Tyler Perry Kasim Reed
Tyler Perry listens to Atlanta Mayor Kasim Reed at MILRA board meeting in August 2014 (Photo by Maria Saporta)

By Maria Saporta

The clock is ticking on Fort McPherson.

The next board meeting of the McPherson Implementing Local Redevelopment Authority (MILRA) is scheduled for Wednesday, June 17 as all-day work session.

It appears unlikely that the sale of 330 acres of Fort McPherson’s 488 acres to Tyler Perry will close on that day.

But MILRA officials say the closing should happen shortly thereafter.

The sale would involve a nearly simultaneous transaction of MILRA acquiring about 474 acres from the U.S. Army, and then selling 330 acres to filmmaker Perry for the headquarters of Tyler Perry Studios.

Tyler Perry Kasim Reed
Tyler Perry listens to Atlanta Mayor Kasim Reed at MILRA board meeting in August 2014 (Photo by Maria Saporta)

According to information that has been previously released, Perry is supposed to initially pay $20 million at close.  The Veterans Administration has about 10 acres on the site so it can offer its services.

“We’re still expecting the Army/Tyler Perry deals to close by the end of the month,” Brian Hooker, MILRA’s executve director wrote in an email. “It would be nice if the closing took place on 6/17, but we’re expecting to need a special called meeting once the documents are finally ready.”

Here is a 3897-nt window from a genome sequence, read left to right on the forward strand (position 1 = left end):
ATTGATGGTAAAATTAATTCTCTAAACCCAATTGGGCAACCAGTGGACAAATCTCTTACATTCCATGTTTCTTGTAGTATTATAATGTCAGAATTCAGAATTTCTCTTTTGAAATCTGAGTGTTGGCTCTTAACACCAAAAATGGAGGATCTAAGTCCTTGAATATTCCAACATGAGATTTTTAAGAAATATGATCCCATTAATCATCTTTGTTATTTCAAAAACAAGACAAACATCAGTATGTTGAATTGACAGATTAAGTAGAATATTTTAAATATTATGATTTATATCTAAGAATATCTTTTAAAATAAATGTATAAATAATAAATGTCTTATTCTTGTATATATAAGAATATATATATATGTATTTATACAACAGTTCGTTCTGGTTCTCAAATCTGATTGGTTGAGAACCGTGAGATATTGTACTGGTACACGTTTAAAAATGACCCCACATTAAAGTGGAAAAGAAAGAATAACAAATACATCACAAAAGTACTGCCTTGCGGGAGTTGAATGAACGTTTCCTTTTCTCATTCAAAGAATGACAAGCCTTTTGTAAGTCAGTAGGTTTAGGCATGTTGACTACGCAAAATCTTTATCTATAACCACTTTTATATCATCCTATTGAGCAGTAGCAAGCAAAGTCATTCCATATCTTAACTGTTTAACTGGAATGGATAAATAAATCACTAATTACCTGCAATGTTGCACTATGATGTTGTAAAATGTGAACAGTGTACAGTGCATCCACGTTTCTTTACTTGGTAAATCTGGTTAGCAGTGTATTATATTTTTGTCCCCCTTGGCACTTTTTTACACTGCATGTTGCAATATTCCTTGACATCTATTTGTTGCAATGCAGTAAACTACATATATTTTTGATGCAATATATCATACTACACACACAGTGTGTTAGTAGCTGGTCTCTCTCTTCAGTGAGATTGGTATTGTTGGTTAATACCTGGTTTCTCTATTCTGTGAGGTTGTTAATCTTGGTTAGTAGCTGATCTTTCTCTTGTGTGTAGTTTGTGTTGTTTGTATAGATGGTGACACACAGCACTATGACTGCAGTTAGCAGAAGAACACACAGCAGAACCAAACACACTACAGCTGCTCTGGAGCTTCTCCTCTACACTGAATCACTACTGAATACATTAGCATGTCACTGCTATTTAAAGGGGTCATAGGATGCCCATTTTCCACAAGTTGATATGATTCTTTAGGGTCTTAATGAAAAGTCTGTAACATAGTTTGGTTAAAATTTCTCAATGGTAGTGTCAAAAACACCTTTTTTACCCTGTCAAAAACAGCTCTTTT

As readers of this column know, I have great reservations about this deal. First, I suffer from the “coulda, woulda, shoulda” remorse that the City of Atlanta and MILRA had to redevelop this magnificent piece of property.

How often does Atlanta get an opportunity to redevelop a pristine and historic tract of land totally of nearly 500 acres, already a city within a city, with beautiful green space that can be used for outdoor festivals – strategically located between two MARTA stations? Never again.

But the political pressure to sell the 330 acres to Tyler Perry for a total of $30 million (less than $100,000 an acre) is undeniable.

So my hope had been that we could at least improve the deal so that it would become an asset, rather than a liability, for the future redevelopment of the southside.

So I emailed Brian Hooker several questions, and he graciously answered them all.

Fort Mac site plan
Site plan of Fort McPherson sale – Tyler Perry would own 330 acres inside the blue lines, MILRA would own 144 acres  between the blue lines and the red lines, the Veterans Administration controls 10 acres inside the green lines (Colors added by Maria Saporta)